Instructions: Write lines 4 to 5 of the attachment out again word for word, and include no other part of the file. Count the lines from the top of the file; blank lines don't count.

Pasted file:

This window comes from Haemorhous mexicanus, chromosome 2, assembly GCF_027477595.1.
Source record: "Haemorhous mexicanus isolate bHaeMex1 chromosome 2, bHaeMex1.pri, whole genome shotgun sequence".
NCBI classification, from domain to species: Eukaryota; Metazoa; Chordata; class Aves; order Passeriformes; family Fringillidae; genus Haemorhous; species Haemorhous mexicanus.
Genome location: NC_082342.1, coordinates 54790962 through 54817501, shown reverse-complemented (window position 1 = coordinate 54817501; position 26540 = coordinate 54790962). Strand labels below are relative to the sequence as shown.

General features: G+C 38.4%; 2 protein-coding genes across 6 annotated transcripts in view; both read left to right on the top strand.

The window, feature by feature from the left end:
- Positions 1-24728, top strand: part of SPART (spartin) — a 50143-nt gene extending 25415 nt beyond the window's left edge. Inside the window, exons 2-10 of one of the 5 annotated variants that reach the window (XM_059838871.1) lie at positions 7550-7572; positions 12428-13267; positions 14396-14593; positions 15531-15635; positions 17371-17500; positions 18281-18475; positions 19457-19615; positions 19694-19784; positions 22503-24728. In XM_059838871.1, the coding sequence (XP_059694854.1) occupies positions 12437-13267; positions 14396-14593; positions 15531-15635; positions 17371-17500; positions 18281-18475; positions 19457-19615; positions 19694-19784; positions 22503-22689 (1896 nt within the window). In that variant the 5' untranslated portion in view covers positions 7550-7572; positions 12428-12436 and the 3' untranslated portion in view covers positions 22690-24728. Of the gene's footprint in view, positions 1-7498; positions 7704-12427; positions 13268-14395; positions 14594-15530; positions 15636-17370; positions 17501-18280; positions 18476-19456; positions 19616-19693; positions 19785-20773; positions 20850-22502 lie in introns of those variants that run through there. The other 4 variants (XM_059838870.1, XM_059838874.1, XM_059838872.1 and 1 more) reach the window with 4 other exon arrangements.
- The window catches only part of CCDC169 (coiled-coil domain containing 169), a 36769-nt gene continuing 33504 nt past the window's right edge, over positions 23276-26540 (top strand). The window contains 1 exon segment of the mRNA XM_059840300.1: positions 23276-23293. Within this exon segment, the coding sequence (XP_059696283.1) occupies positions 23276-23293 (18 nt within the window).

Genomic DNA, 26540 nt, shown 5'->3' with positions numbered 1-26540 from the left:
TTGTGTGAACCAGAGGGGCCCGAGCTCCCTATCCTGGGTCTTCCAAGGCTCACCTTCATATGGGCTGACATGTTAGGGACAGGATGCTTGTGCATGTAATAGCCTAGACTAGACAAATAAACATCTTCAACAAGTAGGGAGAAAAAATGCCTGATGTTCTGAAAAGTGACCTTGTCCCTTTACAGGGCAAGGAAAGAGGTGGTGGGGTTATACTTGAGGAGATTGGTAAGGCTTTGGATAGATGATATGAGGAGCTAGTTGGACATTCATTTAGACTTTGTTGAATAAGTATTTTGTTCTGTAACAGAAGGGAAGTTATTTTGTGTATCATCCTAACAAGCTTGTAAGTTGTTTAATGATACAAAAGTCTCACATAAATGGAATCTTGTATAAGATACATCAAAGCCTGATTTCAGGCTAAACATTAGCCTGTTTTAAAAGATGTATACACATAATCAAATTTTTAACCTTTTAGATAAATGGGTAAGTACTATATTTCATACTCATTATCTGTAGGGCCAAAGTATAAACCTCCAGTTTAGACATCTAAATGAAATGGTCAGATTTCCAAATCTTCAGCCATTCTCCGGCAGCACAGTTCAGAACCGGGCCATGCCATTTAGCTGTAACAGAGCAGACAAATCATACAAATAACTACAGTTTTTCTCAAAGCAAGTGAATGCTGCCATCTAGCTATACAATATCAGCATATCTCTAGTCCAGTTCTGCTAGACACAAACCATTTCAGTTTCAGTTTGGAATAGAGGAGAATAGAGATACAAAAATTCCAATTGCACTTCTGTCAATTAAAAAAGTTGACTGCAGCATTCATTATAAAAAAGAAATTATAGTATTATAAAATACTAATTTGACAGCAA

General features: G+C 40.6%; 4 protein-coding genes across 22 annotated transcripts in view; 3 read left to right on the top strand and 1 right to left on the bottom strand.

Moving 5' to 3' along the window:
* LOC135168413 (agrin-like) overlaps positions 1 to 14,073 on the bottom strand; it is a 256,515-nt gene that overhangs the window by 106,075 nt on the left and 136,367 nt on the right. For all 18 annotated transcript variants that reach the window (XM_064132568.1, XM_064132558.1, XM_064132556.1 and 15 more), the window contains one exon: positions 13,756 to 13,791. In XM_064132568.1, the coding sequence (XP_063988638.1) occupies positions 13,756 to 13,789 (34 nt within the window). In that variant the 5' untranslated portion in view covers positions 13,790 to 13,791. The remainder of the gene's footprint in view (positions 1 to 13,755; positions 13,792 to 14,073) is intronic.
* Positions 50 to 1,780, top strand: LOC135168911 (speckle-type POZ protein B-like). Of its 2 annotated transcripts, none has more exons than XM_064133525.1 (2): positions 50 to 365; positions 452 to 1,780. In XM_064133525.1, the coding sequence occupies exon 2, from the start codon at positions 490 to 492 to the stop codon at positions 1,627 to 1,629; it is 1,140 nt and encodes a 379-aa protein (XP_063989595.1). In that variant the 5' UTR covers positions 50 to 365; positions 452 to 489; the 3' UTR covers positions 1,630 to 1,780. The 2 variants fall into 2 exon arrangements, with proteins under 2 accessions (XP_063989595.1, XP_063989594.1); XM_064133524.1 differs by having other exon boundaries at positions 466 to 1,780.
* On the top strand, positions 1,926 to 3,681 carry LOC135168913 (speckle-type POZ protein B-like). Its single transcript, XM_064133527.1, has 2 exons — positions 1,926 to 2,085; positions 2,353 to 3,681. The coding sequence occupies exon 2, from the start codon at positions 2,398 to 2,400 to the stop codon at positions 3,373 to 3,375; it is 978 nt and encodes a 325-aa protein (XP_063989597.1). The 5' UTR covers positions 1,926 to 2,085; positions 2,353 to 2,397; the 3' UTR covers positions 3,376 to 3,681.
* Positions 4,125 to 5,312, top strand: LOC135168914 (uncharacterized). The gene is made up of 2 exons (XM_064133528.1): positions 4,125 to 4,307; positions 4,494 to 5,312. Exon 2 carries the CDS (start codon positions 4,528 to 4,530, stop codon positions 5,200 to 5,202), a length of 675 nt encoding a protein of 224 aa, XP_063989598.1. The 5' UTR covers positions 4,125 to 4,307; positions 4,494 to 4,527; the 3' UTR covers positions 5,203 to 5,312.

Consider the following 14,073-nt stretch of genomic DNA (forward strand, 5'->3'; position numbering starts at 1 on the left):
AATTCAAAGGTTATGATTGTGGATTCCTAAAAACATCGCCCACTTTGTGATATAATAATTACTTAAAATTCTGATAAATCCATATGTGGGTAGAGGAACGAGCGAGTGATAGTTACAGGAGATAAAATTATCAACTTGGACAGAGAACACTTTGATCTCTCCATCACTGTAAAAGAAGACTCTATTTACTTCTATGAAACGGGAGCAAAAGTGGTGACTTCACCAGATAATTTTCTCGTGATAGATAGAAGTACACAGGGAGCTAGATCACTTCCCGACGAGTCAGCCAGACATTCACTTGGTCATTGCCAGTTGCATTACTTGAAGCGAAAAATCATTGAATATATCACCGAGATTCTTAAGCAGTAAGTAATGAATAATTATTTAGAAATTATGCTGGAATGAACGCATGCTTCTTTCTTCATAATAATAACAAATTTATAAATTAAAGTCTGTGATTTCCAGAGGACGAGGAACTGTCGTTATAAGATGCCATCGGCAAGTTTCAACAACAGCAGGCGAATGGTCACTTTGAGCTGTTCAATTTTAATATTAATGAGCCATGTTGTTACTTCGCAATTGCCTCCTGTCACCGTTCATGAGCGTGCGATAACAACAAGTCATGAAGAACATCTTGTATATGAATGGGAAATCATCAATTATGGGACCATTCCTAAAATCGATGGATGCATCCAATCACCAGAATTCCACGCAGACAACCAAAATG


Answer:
Genome location: NC_082342.1, coordinates 54790962 through 54817501, shown reverse-complemented (window position 1 = coordinate 54817501; position 26540 = coordinate 54790962). Strand labels below are relative to the sequence as shown.

General features: G+C 38.4%; 2 protein-coding genes across 6 annotated transcripts in view; both read left to right on the top strand.